Figure 7
DNA methylation and histone modifications in fresh ATL cases. A. The relationships among DNA methylation, tax gene expression and histone modification in 5'-LTR were analyzed in three ATL cases. Cases 1 and 3 have one copy of the complete HTLV-I provirus, ...


DNA methylation is regarded as a host defense mechanism for inactivating transportable elements such as retroviruses to inhibit viral transcription and the generation of new viruses. On the other hand, it also renders the provirus into a latent state, resulting in the establishment of latent infection. However, it remained unclear how and when the provirus was methylated, and whether DNA methylation changed in vivo.

Tax has the remarkable potency to promote the proliferation of infected cells [3], however, it is also a major target of CTL in vivo [8]. Therefore, HTLV-I controls tax gene expression by own viral proteins, Rex [19], p30 [20,21] and HBZ [22]. In the leukemic cells, several mechanisms have been identified to suppress or abolish Tax expression, including genetic changes of tax gene, deletion of 5'-LTR, and DNA methylation of 5'-LTR. In this study, DNA methylation was shown to occur in internal provirus sequences, such as the gag, pol and env regions, and then extend to 5' (5'-LTR) and 3' (pX) regions. Since DNA methylation of 5'-LTR is associated with tax gene transcription, the finding that 5'-LTR was more highly methylated in ATL cells than in carriers, among cases with methylated 5'-LTR, suggests that such HTLV-I-infected cells and ATL cells with the methylated provirus, which produce lower amounts of viral proteins, are selected in vivo by the host immune system. In this regard, HTLV-I is quite different from another human retrovirus, HIV-1. HIV-1 vectors were resistant to gene silencing in vivo [23,24]. It is noteworthy that the number of CpG sites in the U3 region of HIV-1 LTR (9 sites in LTR of NL43) is much fewer than that of HTLV-I (47 sites in LTR of ATK). This is consistent to the previous report that transcriptional suppression was not associated with DNA methylation of HIV-1 provirus [25]. In addition, HIV-1 provirus is frequently integrated within transcriptional units, which encode the genes that are transcribed in T-cells [15,26]. In such regions, it is possible that HIV-1 tends to escape from transcriptional silencing that is observed in the heterochromatin region such as alphoid repetitive sequences [18]. These data suggest that HIV-1 is more resistant to gene silencing than HTLV-I. Alternatively, it is possible that HTLV-I takes advantage of susceptibility to DNA methylation to escape from the host immune system.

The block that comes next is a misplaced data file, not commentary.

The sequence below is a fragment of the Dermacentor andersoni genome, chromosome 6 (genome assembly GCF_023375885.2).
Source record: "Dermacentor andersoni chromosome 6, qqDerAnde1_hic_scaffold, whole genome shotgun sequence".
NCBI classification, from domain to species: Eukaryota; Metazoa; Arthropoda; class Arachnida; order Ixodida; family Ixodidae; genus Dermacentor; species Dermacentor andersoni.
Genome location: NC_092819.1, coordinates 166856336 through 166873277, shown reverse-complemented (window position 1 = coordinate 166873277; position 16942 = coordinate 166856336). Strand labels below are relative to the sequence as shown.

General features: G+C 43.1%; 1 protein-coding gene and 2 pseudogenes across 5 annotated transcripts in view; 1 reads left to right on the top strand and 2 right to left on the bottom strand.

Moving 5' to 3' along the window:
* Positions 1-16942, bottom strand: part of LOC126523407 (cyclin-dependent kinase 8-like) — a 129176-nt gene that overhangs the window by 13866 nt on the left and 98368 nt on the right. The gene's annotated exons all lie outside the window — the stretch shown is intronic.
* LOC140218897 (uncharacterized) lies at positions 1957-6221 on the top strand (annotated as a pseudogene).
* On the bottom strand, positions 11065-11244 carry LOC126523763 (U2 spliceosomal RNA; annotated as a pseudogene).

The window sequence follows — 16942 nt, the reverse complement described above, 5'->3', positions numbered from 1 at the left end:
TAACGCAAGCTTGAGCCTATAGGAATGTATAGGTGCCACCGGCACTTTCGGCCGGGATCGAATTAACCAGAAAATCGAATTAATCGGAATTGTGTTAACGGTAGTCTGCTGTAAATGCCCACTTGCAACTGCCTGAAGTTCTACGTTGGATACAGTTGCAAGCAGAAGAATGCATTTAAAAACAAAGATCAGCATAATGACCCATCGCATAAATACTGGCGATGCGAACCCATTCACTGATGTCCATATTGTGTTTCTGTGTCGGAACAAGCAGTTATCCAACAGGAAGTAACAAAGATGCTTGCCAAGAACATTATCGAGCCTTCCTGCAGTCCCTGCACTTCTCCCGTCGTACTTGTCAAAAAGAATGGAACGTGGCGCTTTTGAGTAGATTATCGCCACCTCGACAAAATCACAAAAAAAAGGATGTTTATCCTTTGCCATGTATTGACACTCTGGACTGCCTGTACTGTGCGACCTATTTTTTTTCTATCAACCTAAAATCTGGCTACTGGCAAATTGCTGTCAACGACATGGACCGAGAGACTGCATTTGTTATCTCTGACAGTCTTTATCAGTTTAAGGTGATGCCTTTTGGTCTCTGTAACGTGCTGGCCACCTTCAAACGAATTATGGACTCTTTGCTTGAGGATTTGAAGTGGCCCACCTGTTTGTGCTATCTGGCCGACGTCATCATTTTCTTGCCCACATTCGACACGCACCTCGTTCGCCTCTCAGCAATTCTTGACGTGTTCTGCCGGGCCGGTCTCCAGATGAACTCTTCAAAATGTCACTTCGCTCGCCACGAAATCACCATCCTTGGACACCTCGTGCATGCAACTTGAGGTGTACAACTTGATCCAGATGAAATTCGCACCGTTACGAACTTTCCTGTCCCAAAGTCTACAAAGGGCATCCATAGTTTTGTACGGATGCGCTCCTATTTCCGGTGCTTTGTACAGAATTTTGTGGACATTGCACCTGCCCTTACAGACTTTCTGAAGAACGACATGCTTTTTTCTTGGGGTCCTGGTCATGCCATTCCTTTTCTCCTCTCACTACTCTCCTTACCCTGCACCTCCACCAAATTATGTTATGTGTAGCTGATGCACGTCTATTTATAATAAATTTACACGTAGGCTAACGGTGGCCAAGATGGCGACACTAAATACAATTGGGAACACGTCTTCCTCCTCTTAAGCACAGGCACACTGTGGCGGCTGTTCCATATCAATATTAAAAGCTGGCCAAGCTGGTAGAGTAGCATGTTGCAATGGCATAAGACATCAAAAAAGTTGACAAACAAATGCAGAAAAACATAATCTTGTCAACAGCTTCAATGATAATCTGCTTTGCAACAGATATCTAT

This study shows that 3'-LTR is unmethylated in carriers and ATL cells while 5'-LTR is methylated in about half of cases. In HTLV-I, HTLV-I bZIP (HBZ) gene is encoded by minus strand of provirus [22,27]. We observed that HBZ gene was transcribed in all ATL cells, suggesting that HBZ gene play a critical role in growth of HTLV-I infected cells and ATL cells (submitted for publication). The finding that 3'-LTR is unmethylated in all ATL cases and carriers suggests that HBZ gene transcription is important for proliferation of ATL and HTLV-I infected cells.

Why does DNA methylation occur from the internal sequences of the HTLV-I provirus? Since CpG island is recognized as DNA region that is susceptible to DNA methylation, we analyzed HTLV-I provirus by the criterion by Takai and Jones [28]. CpG islands are present throughout the provirus in 5'-LTR-gag (1–1360), pol (3876–4509), env (5648–6166), env-pX (6446–7561), and pX-3'-LTR (8212–9045) regions. Therefore, the presence of CpG island could not explain why DNA methylation occurred in the internal region of HTLV-I provirus. Among tumor-suppressor genes, which are transcriptionally silenced by DNA methylation, the exon regions are first methylated, and then DNA methylation progresses to the promoter region [29]. When the promoter region is heavily methylated, the transcription of the corresponding gene is silenced. Since 5'-LTR is the promoter/enhancer for viral gene transcription, there might be a similar scenario between the exon/promoter and DNA methylation in both virus and tumor-suppressor genes. Thus, it is possible that gene coding regions are first methylated and DNA methylation spreads to the promoter region of provirus, 5'-LTR.

Transcriptional silencing of tax gene in spite of hyperacetylated histone H3 is recognized as another mechanism to suppress the viral gene transcription in addition to DNA methylation. The prompt recovery of tax gene expression after in vitro culture suggests the presence of an inhibitory factor(s) that binds to 5'-LTR, and suppresses the viral gene transcription in vivo. It is noteworthy that this phenotype is very similar to that of a mouse T-cell line transfected with an HTLV-I LTR-derived reporter plasmid [30]. In that study, a green fluorescent protein-fused Tax (Gax) gene was transfected into a mouse T-cell line, EL-4, and the transduced cells were then injected into Tax-immunized and non-immunized mice. Although Tax-induced cytotoxic T-cells suppressed the expression of the Gax gene in vivo, its expression was shown to recover within three hours when the transduced cells were transferred to in vitro culture. This phenotype resembles that observed in Case 3 in Fig. Fig.7.7. Considering that Tax is the major target of CTL in vivo, and at the same time, confers growth advantages on the infected cells, such reversible suppression of tax gene expression is thought to be suitable for the survival of HTLV-I infected cells, and ATL cells. In this regard, potentiation of anti-Tax immunity might protect against the development of ATL when combined with possible therapeutics to induce Tax expression [31]. For this purpose, the mechanism for silencing viral transcription regardless of histone H3 hyperacetylation should be studied.